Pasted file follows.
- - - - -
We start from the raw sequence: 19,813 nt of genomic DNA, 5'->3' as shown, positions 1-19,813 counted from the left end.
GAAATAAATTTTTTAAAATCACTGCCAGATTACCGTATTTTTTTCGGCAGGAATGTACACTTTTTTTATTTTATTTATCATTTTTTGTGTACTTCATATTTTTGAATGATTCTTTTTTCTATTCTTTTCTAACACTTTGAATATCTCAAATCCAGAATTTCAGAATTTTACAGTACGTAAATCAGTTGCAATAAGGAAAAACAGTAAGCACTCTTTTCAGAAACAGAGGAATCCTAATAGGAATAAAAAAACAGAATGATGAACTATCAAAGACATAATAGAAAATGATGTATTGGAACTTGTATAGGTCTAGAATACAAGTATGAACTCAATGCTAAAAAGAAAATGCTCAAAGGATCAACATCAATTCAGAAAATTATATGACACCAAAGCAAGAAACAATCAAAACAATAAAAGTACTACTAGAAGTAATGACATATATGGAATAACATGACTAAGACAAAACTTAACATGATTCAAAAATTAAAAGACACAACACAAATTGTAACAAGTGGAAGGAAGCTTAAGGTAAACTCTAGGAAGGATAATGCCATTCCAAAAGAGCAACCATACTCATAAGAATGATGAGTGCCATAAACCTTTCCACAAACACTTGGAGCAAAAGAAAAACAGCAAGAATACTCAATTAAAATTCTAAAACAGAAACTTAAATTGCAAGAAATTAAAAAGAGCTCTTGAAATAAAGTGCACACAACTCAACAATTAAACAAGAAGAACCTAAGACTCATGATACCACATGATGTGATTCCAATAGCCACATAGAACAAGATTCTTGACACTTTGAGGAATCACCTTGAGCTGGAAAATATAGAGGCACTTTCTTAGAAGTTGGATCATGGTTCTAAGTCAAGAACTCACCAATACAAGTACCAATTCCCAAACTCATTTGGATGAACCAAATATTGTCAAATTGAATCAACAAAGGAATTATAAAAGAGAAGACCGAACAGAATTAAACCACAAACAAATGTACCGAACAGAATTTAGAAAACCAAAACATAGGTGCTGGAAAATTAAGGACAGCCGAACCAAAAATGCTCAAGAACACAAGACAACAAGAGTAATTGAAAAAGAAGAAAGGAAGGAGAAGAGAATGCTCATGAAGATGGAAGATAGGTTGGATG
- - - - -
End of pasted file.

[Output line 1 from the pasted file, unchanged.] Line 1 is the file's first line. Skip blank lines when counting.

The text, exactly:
We start from the raw sequence: 19,813 nt of genomic DNA, 5'->3' as shown, positions 1-19,813 counted from the left end.